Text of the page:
The performance of the REV-based NB classifier did however not scale well with training size. Negative correlations were discovered in all metrics as opposed to the all-positive correlations of the baseline using the same classifier but with POS 4-grams as data. An explanation is possibly in the varying quality of annotations used as a gold standard in this part of the experiment. It was thoroughly controlled in the first experiment and the first part of the second experiment albeit not in the second. The training set was increased with fractions from the development set, mainly to give an indication of what behaviours would appear with greater training set sizes. It could by no means be taken for granted that the annotation quality of the development set equals the verified quality of the training and test sets. The integrated approach may possibly be sensitive to this while the baseline is not.

Figure 17 was created to explore this further, showing a rather constant performance until the training set size reaches 800. This decrease in performance could be caused by under-representation of experts tags. Remember that the training set annotated by experts consisted of at about 300 sentences. At 600 sentences the distribution of expert-tagged and novice-tagged sentences is balanced. The percentage of expert tagged sentences further shrinks for each step. When the training set size reaches 800 only 37.5% of the sentences were tagged by an expert. It seems like the expertise in judging whether a sentence is containing a definitional context or not is of great importance in an integrated approach. This may serve as an indication of the importance of expert knowledge when creating an annotated text corpus.


It is possible to integrate the two approaches. One way of doing this is to quantify sentences into REVs, an approach that in the scope of this study was proven to outperform the other approaches. The negative correlation between training size and performance of the REV-based NB is striking. More research is needed to be able to draw conclusions about the usefulness of the integrated ap-proach in different settings.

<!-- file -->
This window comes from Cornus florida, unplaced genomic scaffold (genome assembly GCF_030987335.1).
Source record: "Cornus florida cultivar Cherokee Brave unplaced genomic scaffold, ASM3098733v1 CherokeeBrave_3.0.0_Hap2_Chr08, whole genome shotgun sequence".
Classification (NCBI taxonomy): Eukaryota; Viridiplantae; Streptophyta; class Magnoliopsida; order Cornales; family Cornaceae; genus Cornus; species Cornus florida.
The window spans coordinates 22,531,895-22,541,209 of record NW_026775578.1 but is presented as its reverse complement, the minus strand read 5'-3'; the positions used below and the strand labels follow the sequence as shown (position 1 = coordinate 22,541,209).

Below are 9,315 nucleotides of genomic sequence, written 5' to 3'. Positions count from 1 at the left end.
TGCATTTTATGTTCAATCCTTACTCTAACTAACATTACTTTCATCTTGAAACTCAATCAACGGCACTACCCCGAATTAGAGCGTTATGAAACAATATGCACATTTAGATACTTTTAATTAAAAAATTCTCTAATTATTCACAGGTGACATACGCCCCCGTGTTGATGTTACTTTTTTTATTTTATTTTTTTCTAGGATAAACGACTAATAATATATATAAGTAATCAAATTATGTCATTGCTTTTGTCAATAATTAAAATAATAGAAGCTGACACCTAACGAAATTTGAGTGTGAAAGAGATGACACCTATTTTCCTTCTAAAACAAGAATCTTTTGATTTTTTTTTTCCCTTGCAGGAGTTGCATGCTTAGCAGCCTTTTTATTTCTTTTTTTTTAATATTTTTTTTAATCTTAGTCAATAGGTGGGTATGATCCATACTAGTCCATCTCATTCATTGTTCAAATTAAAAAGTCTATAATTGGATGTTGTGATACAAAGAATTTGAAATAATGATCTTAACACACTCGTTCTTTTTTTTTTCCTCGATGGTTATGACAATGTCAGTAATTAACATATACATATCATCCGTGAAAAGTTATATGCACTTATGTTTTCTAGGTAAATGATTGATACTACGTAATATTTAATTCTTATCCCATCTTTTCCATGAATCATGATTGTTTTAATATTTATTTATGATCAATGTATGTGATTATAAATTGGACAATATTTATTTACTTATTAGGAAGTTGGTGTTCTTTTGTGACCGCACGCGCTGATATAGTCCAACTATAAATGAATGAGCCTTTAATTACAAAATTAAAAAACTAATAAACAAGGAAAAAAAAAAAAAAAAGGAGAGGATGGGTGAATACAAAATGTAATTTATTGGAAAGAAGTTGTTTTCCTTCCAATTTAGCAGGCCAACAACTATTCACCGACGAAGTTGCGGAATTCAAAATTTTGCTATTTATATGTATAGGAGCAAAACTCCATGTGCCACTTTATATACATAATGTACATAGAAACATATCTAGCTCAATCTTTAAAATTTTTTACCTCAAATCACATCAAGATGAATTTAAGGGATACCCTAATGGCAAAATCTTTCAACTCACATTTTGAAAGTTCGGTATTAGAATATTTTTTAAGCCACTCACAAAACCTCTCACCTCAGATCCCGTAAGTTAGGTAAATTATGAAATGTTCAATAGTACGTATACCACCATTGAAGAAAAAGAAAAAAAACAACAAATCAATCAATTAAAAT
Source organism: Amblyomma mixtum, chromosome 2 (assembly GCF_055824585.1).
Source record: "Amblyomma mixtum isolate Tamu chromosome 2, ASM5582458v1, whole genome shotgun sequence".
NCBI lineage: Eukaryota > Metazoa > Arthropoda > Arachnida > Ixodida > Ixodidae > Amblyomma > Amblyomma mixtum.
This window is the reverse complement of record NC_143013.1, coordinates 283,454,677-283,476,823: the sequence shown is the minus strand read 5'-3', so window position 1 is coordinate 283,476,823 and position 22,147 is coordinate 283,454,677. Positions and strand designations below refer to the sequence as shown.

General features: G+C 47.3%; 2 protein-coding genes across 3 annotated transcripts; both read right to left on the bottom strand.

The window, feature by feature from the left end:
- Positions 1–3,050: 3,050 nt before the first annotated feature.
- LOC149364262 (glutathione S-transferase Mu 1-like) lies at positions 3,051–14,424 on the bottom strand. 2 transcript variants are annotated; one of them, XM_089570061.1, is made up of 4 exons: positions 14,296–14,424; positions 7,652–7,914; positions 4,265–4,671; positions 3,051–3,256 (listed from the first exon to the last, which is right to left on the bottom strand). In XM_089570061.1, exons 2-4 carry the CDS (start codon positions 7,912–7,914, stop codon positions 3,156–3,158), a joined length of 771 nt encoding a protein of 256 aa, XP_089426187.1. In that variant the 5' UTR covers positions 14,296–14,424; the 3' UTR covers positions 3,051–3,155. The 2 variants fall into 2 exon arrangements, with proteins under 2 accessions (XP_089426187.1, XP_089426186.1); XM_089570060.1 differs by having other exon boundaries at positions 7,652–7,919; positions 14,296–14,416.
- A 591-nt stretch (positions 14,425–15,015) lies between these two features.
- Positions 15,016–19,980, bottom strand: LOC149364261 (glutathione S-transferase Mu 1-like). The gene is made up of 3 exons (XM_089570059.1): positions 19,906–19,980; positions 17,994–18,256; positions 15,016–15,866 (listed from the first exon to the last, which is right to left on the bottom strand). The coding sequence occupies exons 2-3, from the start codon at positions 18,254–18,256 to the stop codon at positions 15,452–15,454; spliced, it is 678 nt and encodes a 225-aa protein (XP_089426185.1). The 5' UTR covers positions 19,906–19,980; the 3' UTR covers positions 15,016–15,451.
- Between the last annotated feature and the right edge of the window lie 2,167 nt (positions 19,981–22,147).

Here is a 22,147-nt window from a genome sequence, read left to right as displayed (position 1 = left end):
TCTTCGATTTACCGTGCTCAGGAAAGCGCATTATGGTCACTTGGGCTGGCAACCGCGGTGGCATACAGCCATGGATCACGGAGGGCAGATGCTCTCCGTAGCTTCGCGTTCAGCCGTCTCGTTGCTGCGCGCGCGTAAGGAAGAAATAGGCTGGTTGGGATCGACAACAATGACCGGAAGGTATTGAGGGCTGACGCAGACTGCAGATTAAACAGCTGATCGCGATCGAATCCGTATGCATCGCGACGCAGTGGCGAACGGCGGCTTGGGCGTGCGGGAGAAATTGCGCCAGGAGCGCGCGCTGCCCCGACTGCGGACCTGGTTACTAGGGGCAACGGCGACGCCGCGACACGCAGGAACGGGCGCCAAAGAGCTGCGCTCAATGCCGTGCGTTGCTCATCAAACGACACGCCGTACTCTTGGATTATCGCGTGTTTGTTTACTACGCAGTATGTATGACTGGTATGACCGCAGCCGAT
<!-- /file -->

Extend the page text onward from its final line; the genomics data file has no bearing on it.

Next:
Future Studies

One possible research route could be to explore the performance of REVs with different classifiers. Tests with Naive Bayes may be deemed insufficient since there are many machine learning algorithms that have proven to be more effective in the field of information extraction, not least to explore if there is a dependence between the features. How would a support vector or a linear regression classifier perform when given this kind of input?

The data types used in N-grams are usually either word form, lemma or POS. Some words are common while others are rare. We would hypothetically get more informa-tion by quantifying some words into their POS tags while leaving some at the word form or lemma level. Words that could be interesting to “mix out” are nouns, adjectives and verbs. "The early bird catches the worm" would in such a mixed 2-gram look like {the adj:1, adj noun:1, noun verb:1, verb the:1, the noun:1}. It could possibly be a better way of combining lemma and POS data than including both in a twice as big N-grams matrix.